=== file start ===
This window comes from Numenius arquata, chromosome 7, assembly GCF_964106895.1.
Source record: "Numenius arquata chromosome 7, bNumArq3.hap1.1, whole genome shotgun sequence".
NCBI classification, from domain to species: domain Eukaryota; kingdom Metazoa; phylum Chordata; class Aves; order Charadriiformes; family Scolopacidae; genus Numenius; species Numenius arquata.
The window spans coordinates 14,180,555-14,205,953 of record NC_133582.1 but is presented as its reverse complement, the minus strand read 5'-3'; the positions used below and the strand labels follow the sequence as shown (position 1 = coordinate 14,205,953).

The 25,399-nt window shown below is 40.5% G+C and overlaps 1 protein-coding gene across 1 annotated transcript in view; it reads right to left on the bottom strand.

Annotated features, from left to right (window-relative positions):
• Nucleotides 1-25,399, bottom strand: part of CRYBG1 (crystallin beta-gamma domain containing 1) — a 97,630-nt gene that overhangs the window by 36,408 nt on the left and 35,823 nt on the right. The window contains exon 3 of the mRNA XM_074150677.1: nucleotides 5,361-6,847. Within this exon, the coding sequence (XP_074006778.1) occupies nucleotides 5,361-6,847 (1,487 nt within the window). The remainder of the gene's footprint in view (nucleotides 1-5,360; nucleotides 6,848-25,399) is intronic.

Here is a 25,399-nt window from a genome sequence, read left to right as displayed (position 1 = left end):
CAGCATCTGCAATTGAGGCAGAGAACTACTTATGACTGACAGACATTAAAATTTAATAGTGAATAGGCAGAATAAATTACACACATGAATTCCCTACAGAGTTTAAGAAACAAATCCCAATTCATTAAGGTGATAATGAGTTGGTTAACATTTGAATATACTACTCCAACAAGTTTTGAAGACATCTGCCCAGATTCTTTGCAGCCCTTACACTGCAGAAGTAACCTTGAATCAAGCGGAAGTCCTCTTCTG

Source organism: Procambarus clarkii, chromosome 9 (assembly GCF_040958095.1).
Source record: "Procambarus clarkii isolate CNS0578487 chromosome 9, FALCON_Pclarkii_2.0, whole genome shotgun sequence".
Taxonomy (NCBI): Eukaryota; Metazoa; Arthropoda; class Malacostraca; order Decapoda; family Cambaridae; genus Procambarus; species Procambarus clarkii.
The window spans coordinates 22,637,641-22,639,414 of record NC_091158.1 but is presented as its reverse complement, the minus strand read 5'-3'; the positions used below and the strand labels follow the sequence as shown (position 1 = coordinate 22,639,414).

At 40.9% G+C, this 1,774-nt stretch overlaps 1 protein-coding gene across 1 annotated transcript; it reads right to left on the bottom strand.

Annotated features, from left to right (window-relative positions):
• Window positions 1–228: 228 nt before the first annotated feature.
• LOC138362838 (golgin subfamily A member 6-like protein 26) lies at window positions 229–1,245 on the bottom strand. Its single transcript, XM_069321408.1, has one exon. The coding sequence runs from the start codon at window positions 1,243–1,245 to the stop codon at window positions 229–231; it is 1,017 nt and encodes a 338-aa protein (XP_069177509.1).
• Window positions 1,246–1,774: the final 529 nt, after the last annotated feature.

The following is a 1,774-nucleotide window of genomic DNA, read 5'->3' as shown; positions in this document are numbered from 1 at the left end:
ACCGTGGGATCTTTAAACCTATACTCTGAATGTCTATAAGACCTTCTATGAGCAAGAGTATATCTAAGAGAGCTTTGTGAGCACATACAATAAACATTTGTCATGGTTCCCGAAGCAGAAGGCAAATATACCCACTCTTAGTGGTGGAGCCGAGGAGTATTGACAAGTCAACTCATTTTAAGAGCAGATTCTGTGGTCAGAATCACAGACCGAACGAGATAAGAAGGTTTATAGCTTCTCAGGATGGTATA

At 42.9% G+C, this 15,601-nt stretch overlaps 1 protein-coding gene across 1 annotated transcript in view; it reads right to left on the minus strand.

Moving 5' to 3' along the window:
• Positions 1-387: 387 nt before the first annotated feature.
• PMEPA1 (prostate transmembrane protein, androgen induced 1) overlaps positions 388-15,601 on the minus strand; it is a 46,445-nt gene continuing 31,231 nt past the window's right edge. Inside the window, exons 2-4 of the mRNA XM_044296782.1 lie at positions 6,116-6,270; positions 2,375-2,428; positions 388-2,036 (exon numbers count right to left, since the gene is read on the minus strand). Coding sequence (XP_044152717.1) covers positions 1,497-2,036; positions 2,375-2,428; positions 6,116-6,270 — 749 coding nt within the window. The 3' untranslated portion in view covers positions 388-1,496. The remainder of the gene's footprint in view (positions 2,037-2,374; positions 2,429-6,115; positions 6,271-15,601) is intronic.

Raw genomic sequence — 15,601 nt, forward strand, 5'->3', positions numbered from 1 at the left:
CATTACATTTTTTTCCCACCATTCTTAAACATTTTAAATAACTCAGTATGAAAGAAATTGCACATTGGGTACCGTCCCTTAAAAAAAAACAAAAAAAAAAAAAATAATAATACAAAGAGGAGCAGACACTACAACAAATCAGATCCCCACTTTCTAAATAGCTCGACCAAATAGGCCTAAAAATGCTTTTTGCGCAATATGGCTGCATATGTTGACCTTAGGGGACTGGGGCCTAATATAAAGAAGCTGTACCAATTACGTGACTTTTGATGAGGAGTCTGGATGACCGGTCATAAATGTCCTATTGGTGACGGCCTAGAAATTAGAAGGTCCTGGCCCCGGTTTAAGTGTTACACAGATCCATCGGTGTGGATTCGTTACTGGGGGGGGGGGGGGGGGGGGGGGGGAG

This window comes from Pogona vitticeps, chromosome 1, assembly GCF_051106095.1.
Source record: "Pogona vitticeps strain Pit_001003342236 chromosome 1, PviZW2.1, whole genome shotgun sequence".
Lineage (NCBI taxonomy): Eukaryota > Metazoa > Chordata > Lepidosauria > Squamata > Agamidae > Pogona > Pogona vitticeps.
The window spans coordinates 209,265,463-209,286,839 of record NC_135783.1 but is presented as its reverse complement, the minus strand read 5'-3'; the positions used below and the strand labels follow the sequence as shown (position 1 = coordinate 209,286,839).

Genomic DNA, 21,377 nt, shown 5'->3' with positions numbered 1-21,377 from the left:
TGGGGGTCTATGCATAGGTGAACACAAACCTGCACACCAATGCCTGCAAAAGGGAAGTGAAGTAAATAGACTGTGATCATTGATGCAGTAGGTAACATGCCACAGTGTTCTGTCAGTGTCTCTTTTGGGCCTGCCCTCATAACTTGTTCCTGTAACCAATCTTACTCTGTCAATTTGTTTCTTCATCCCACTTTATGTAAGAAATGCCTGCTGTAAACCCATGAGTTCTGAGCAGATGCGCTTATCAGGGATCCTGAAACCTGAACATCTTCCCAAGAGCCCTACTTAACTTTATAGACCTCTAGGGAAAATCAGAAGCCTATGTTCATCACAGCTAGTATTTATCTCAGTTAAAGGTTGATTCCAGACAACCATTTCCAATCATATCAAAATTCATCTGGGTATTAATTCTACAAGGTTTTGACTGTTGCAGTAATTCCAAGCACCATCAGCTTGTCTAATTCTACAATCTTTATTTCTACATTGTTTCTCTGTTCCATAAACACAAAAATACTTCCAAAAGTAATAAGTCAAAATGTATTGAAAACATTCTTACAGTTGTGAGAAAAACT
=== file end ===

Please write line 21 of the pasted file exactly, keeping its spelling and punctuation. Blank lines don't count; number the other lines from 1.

At 42.9% G+C, this 15,601-nt stretch overlaps 1 protein-coding gene across 1 annotated transcript in view; it reads right to left on the minus strand.